When I started working at Audubon in 1998 I could recognize a few birds by sight – just a handful. You know the ones: cardinal, blue jay, chickadee. All the little brown ones were simply “LBB” for Little Brown Bird. Just as I know the difference between a truck, a car, and a van, I also knew the difference between a goose, a duck, and an owl. And just as I can’t tell a Chevy from a Ford, I couldn’t tell a great horned from a screech owl.
One day I came to work so proud! “I saw a hawk,” I told my colleagues. They were excited for me, “That’s great!” Then came the crushing question: “What kind of hawk?” I hung my head. I thought I was doing well just to know it was a hawk.
“That’s OK,” I told myself. “You don’t want to be one of those nerdy birders anyway… never finishing a sentence because something flashed past the window… binoculars hanging around their necks on every walk… completely oblivious to the cool wildflower on the ground or the wild beetle on the bark of the tree… Nope. Don’t become one of Them.”
In the spring of 1999, the folks at Roger Tory Peterson Institute asked if they could hold a teacher workshop at Audubon on bluebirds. Always delighted to get more people visiting Audubon, and not knowing anything about bluebirds, I said sure – as long as I was allowed to attend. Those three or four hours turned out to be life-changing.
Elaine Crossley, the Bluebird Lady, guided us as we each made our own nest box. The video we watched on bluebirds not only taught us where and how to place our boxes, but also about the bluebirds’ songs, courting, and the care of their young. “These birds are so dear,” I thought. I felt my heart melting; my love affair with the New York State bird had begun. But I wasn’t totally hooked yet.
We hit the road to learn about monitoring. The first box we visited on Elaine’s nest box route didn’t have bluebirds; it had tree swallows. It also had a very foul and wet nest, possibly caused by a windy rain storm the night before. “Hold out your hands,” Elaine told me. Into my waiting hands she plopped four or five featherless babes, eyes still shut tight against the world. Quick as can be, the damp, dirty nest was replaced with fresh grass and a few feathers. Elaine inspected the babies one by one as she plucked them from my hands and returned them to the nest box, teaching the whole time about her experiences as a nest box monitor.
Now I was hooked… transformed! Those babies in my hands… that did it. I couldn’t wait to get back to Audubon and place boxes. I couldn’t wait to monitor and to teach others what I was learning. It was such an easy entry into birding. There were only a few species I had to really know: the other cavity nesters who might use my boxes. Chickadee, tree swallow, and titmouse. House wren and house sparrow (and now two of my LBBs had names).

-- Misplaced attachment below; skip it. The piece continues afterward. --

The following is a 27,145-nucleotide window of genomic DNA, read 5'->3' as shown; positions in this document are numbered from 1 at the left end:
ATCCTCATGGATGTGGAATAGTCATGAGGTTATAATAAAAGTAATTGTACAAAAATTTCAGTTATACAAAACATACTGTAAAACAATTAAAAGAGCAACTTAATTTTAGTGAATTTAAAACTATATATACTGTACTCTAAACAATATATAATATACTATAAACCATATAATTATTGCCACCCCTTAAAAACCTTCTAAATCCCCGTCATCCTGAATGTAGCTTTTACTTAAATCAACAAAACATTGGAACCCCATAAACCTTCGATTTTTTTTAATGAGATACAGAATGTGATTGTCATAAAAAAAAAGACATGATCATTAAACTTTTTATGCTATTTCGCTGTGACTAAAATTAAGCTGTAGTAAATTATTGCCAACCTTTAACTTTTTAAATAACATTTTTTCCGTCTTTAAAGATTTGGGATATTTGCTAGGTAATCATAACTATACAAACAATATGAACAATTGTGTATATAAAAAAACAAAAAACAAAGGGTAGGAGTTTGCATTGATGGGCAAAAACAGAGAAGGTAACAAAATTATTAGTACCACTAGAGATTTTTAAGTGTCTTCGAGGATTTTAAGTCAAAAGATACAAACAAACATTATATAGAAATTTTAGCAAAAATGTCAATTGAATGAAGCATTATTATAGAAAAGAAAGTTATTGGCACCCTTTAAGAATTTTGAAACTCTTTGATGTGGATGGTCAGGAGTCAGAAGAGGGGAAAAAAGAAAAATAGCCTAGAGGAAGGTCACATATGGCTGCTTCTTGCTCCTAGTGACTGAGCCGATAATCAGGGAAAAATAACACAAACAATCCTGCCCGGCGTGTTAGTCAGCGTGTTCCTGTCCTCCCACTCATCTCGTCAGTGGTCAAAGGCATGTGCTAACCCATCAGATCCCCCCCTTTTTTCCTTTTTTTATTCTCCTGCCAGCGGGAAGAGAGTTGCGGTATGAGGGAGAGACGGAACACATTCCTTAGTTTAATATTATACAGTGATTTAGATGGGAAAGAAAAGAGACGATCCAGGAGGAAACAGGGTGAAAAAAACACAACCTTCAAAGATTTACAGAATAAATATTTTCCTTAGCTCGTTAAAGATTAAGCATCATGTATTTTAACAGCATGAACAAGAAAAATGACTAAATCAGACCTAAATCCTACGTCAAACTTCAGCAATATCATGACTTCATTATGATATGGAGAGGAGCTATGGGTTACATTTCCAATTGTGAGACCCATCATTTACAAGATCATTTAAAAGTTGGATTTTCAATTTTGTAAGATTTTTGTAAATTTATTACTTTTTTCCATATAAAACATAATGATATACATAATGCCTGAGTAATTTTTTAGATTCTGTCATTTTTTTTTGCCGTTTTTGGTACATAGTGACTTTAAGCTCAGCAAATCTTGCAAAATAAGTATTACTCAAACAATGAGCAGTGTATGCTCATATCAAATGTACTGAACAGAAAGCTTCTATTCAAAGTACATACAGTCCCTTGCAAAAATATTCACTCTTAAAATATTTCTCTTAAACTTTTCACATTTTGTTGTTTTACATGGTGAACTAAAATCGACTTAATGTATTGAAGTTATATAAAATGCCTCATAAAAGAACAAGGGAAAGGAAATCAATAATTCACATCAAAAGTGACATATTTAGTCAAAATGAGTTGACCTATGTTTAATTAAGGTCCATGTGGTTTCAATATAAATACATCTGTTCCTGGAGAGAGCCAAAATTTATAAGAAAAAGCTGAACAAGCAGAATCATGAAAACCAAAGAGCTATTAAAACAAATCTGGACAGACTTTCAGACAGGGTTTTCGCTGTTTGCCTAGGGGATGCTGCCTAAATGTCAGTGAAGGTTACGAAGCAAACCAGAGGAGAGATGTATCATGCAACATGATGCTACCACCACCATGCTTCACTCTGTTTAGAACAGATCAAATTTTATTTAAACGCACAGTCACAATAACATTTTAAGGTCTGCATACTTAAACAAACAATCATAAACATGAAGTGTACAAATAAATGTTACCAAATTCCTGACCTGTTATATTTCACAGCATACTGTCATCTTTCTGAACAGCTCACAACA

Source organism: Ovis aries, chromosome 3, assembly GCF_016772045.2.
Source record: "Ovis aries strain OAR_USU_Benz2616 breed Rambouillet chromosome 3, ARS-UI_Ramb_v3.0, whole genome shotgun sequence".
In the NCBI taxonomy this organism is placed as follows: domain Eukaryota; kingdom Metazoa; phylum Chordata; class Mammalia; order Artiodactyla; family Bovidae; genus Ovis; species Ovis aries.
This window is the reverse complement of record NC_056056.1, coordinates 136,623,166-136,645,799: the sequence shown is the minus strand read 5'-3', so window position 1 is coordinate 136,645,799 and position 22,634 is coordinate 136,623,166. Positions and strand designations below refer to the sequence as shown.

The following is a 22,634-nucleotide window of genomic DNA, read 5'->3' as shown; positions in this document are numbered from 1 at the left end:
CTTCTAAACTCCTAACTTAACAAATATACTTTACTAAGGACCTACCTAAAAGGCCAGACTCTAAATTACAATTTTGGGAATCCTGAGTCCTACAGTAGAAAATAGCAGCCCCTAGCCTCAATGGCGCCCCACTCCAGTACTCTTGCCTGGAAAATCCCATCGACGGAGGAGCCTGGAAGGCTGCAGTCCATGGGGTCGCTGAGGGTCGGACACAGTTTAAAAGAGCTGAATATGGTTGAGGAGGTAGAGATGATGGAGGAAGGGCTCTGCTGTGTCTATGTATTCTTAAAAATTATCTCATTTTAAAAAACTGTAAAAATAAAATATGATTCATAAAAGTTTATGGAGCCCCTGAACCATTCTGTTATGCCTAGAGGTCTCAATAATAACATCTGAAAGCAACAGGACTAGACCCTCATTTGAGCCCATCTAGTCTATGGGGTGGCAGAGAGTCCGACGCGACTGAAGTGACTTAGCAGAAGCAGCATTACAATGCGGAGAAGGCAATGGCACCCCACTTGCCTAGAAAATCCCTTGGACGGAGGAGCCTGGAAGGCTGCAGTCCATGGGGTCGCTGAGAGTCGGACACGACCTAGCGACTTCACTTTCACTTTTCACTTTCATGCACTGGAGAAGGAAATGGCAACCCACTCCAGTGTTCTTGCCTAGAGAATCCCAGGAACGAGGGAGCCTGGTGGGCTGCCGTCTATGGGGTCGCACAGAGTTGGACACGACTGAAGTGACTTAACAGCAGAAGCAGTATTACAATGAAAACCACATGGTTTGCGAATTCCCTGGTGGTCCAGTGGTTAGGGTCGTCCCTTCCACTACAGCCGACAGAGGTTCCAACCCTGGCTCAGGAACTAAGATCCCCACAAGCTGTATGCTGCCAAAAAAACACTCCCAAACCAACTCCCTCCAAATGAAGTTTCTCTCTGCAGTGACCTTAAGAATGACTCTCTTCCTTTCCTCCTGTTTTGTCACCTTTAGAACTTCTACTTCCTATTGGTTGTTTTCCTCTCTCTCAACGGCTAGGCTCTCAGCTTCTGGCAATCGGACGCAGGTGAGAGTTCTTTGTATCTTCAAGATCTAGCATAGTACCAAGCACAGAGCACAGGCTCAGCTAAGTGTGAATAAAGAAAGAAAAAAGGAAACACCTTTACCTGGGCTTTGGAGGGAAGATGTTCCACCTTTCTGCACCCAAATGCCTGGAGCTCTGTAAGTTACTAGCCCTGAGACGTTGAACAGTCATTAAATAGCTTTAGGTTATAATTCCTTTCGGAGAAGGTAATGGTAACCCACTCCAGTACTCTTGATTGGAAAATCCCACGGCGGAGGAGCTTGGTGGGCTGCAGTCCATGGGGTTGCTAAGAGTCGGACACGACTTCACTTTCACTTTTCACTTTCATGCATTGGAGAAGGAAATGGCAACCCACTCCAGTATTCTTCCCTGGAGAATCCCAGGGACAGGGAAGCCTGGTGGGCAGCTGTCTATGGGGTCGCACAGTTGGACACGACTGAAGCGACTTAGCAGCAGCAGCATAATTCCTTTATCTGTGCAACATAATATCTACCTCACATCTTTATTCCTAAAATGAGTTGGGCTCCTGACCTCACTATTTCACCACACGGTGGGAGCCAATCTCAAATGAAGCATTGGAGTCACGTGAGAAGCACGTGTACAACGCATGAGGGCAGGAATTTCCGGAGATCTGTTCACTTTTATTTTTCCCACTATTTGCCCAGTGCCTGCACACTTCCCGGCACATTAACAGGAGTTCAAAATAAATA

I still wasn’t a birder, mind you… still resisting, reluctant. But a funny thing happened. My concern for and interest in the handful of birds that use nest boxes began to expand to anything that flashed by the window or flitted in the bushes as I walked by. During the summer, I learned about catbirds and yellow warblers, red-winged blackbirds and kingbirds, kingfishers and screech owls. Winter came and so did the feeder birds. Could I learn the twenty-five top visitors? I asked for binoculars and a field guide for Christmas. More of my LBBs started to have names: tree sparrows, white-throated sparrows, song sparrows. Spring came around again and I noticed bird songs more than I had ever noticed them before. I even started being able to recognize birds by their songs… Crow, blue jay, chickadee, of course. But also cardinal, oriole, catbird, red-winged blackbird, yellow warbler and more. I didn’t even have to see them to know who was out there.
I’m not trying to become an ornithologist, or even a birder; I guess when you work at Audubon, it just starts to seep in – like osmosis. I still don’t know my hawks, or my ducks. I’m getting better with my owls. I have a long way to go; there is so much to learn. I’m not a birder. I don’t take my binoculars on every walk. I still notice the wildflowers and the bugs. I’ll never be one of Them, but I don’t mind learning a bit about… hey, what just flew into that tree?